Concurrency = (100 requests/second) * (1 second/request) = 100

However, if the average request duration is 500 ms, the concurrency is 50:

Concurrency = (100 requests/second) * (0.5 second/request) = 50

What does a concurrency of 50 mean in practice? If the average request duration is 500 ms, you can think of an instance of your function as being able to handle 2 requests per second. Then, it takes 50 instances of your function to handle a load of 100 requests per second. A concurrency of 50 means that Lambda must provision 50 execution environment instances to efficiently handle this workload without any throttling. Here's how to express this in equation form:

Concurrency = (100 requests/second) / (2 requests/second) = 50

If your function receives double the number of requests (200 requests per second), but only requires half the time to process each request (250 ms), the concurrency is still 50:

Concurrency = (200 requests/second) * (0.25 second/request) = 50

Suppose you have a function that takes, on average, 20 ms to run. During peak load, you observe 5,000 requests per second. What is the concurrency of your function during peak load?

The average function duration is 20 ms, or 0.020 seconds. Using the concurrency formula, you can plug in the numbers to get a concurrency of 100:

Concurrency = (5,000 requests/second) * (0.020 seconds/request) = 100

Alternatively, an average function duration of 20 ms means that your function can process 50 requests per second. To handle the 5,000 request per second workload, you need 100 execution environment instances. Thus, the concurrency is 100:

Concurrency = (5,000 requests/second) / (50 requests/second) = 100

Reserved concurrency and provisioned concurrency

By default, your account has a concurrency limit of 1,000 across all functions in a region. Your functions share this pool of 1,000 concurrency on an on-demand basis. Your function experiences throttling (i.e. it starts to drop requests) if you run out of available concurrency.

Some of your functions might be more critical than others. As a result, you might want to configure concurrency settings to ensure that critical functions get the concurrency they need. There are two types of concurrency controls available: reserved concurrency and provisioned concurrency.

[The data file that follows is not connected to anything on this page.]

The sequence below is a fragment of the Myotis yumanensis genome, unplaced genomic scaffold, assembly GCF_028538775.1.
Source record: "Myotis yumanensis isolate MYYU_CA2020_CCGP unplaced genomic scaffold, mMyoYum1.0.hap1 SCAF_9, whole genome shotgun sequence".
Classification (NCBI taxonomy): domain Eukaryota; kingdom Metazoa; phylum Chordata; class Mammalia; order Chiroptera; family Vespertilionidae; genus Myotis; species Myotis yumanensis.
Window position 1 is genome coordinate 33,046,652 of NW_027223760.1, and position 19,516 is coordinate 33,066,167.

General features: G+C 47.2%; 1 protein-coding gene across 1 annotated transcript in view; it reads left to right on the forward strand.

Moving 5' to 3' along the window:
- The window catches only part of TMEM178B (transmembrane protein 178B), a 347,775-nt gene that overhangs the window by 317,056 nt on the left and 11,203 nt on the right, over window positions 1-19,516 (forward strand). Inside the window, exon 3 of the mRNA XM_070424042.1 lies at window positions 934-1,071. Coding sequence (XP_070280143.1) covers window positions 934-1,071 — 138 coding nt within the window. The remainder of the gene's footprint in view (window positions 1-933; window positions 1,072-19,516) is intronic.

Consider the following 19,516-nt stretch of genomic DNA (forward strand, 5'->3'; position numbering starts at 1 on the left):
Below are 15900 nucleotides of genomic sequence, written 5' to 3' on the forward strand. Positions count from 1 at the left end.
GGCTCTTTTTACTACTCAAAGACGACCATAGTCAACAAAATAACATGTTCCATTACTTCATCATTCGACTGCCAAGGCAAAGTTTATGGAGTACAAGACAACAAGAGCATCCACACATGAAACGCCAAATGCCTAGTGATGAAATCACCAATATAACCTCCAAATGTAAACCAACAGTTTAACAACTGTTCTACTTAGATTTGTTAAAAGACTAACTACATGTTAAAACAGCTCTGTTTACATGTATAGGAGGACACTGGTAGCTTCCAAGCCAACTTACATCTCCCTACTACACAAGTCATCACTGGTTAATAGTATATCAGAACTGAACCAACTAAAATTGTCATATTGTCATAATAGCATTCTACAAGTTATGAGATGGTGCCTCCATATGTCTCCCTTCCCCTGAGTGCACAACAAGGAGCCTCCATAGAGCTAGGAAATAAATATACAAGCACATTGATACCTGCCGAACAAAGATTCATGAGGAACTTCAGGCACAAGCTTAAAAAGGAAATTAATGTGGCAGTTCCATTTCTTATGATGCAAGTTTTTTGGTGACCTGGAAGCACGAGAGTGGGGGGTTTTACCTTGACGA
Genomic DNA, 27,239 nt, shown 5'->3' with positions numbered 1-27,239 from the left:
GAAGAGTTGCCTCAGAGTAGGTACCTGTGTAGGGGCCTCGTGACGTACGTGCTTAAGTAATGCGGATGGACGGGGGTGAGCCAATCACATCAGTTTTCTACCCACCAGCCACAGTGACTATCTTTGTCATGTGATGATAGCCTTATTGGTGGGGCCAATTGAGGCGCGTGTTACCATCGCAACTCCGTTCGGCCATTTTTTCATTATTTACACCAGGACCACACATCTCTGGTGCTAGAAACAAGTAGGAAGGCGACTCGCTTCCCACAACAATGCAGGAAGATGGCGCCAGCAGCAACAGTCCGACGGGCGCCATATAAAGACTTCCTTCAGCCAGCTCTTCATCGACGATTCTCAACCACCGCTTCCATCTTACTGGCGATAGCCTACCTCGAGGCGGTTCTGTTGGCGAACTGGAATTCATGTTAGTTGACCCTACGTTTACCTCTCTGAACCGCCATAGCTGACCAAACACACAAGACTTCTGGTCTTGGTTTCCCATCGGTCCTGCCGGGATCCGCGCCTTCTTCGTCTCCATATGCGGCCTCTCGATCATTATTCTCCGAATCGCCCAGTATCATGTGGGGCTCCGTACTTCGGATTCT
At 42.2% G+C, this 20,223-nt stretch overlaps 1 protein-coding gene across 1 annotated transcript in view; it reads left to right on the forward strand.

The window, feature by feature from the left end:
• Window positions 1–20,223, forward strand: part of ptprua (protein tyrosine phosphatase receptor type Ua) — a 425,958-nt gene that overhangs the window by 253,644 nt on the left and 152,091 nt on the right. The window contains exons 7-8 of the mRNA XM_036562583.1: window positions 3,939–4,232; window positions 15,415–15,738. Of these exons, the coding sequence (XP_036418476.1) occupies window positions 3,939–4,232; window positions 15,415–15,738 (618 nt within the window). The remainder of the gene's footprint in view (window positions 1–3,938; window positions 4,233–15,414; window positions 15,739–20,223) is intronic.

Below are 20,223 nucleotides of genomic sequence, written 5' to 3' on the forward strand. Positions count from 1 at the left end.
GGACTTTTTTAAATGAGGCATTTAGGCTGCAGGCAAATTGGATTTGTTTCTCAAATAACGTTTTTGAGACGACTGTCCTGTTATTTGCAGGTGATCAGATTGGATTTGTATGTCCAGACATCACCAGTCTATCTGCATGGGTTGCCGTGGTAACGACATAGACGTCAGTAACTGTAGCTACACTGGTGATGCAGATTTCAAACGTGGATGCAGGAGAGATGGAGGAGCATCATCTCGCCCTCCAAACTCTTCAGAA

• Use reserved concurrency to reserve a portion of your account's concurrency for a function. This is useful if you don't want other functions taking up all the available unreserved concurrency.

  • Use provisioned concurrency to pre-initialize a number of environment instances for a function. This is useful for reducing cold start latencies.

Reserved concurrency

If you want to guarantee that a certain amount of concurrency is available for your function at any time, use reserved concurrency.

Reserved concurrency is the maximum number of concurrent instances you want to allocate to your function. When you dedicate reserved concurrency to a function, no other function can use that concurrency. In other words, setting reserved concurrency can impact the concurrency pool that's available to other functions. Functions that don't have reserved concurrency share the remaining pool of unreserved concurrency.

Configuring reserved concurrency counts towards your overall account concurrency limit. There is no charge for configuring reserved concurrency for a function.

To better understand reserved concurrency, consider the following diagram:


          Function scaling behavior when the user configures reserved concurrency on critical functions.

In this diagram, your account concurrency limit for all the functions in this region is at the default limit of 1,000. Suppose you have two critical functions, function-blue and function-orange, that routinely expect to get high invocation volumes. You decide to give 400 units of reserved concurrency to function-blue, and 400 units of reserved concurrency to function-orange. In this example, all other functions in your account must share the remaining 200 units of unreserved concurrency.

The diagram has 5 points of interest:

  • At t1, both function-orange and function-blue begin receiving requests. Each function begins to use up their allocated portion of reserved concurrency units.

  • At t2, function-orange and function-blue are steadily receiving more requests. At the same time, you deploy some other Lambda functions, which begin receiving requests. You do not allocate reserved concurrency to these other functions. They begin using the remaining 200 units of unreserved concurrency.

  • At t3, function-orange hits the max concurrency of 400. Although there is unused concurrency elsewhere in your account, function-orange cannot access it. The red line indicates that function-orange is experiencing throttling, and Lambda may drop requests.

  • At t4, function-orange starts to receive fewer requests and is no longer throttling. However, your other functions experience a spike in traffic and begin throttling. Although there is unused concurrency elsewhere in your account, these other functions cannot access it. The red line indicates that your other functions are experiencing throttling.

  • At t5, other functions start to receive fewer requests and are no longer throttling.

From this example, notice that reserving concurrency has the following effects:

  • Your function can scale independently of other functions in your account. All of your account's functions in the same region that don't have reserved concurrency share the pool of unreserved concurrency. Without reserved concurrency, other functions can potentially use up all of your available concurrency. This prevents critical functions from scaling up if needed.

  • Your function can't scale out of control. Reserved concurrency puts a cap on your function's maximum concurrency. This means that your function can't use concurrency reserved for other functions, or concurrency from the unreserved pool. You can reserve concurrency to prevent your function from using all the available concurrency in your account, or from overloading downstream resources.